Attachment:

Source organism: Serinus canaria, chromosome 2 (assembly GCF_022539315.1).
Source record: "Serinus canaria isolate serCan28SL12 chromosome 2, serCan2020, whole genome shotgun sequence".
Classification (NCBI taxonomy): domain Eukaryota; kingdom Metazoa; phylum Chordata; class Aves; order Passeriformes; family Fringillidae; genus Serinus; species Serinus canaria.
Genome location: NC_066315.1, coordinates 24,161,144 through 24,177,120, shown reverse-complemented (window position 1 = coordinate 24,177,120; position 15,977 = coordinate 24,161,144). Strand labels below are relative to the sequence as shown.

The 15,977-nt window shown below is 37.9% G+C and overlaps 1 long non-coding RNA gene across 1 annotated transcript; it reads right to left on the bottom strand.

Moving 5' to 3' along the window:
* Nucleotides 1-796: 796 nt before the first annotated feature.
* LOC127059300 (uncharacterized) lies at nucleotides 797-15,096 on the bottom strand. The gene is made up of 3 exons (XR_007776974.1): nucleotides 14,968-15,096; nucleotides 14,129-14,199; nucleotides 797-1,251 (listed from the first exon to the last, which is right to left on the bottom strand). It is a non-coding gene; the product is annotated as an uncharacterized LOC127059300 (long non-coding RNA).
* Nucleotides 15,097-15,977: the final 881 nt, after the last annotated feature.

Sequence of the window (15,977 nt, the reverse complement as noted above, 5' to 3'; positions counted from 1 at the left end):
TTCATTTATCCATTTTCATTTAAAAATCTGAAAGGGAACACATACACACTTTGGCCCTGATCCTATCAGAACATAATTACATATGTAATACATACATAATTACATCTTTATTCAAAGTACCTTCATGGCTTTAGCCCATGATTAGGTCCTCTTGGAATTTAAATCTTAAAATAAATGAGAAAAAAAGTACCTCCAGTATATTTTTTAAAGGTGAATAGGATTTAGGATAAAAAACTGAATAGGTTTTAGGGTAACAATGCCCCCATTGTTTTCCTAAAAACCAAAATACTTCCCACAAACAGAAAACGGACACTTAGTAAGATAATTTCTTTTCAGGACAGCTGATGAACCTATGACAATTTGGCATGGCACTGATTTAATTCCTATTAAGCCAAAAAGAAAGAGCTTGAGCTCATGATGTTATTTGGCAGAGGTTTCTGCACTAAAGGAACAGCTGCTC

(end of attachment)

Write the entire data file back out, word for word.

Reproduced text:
Source organism: Serinus canaria, chromosome 2 (assembly GCF_022539315.1).
Source record: "Serinus canaria isolate serCan28SL12 chromosome 2, serCan2020, whole genome shotgun sequence".
Classification (NCBI taxonomy): domain Eukaryota; kingdom Metazoa; phylum Chordata; class Aves; order Passeriformes; family Fringillidae; genus Serinus; species Serinus canaria.
Genome location: NC_066315.1, coordinates 24,161,144 through 24,177,120, shown reverse-complemented (window position 1 = coordinate 24,177,120; position 15,977 = coordinate 24,161,144). Strand labels below are relative to the sequence as shown.

The 15,977-nt window shown below is 37.9% G+C and overlaps 1 long non-coding RNA gene across 1 annotated transcript; it reads right to left on the bottom strand.

Moving 5' to 3' along the window:
* Nucleotides 1-796: 796 nt before the first annotated feature.
* LOC127059300 (uncharacterized) lies at nucleotides 797-15,096 on the bottom strand. The gene is made up of 3 exons (XR_007776974.1): nucleotides 14,968-15,096; nucleotides 14,129-14,199; nucleotides 797-1,251 (listed from the first exon to the last, which is right to left on the bottom strand). It is a non-coding gene; the product is annotated as an uncharacterized LOC127059300 (long non-coding RNA).
* Nucleotides 15,097-15,977: the final 881 nt, after the last annotated feature.

Sequence of the window (15,977 nt, the reverse complement as noted above, 5' to 3'; positions counted from 1 at the left end):
TTCATTTATCCATTTTCATTTAAAAATCTGAAAGGGAACACATACACACTTTGGCCCTGATCCTATCAGAACATAATTACATATGTAATACATACATAATTACATCTTTATTCAAAGTACCTTCATGGCTTTAGCCCATGATTAGGTCCTCTTGGAATTTAAATCTTAAAATAAATGAGAAAAAAAGTACCTCCAGTATATTTTTTAAAGGTGAATAGGATTTAGGATAAAAAACTGAATAGGTTTTAGGGTAACAATGCCCCCATTGTTTTCCTAAAAACCAAAATACTTCCCACAAACAGAAAACGGACACTTAGTAAGATAATTTCTTTTCAGGACAGCTGATGAACCTATGACAATTTGGCATGGCACTGATTTAATTCCTATTAAGCCAAAAAGAAAGAGCTTGAGCTCATGATGTTATTTGGCAGAGGTTTCTGCACTAAAGGAACAGCTGCTC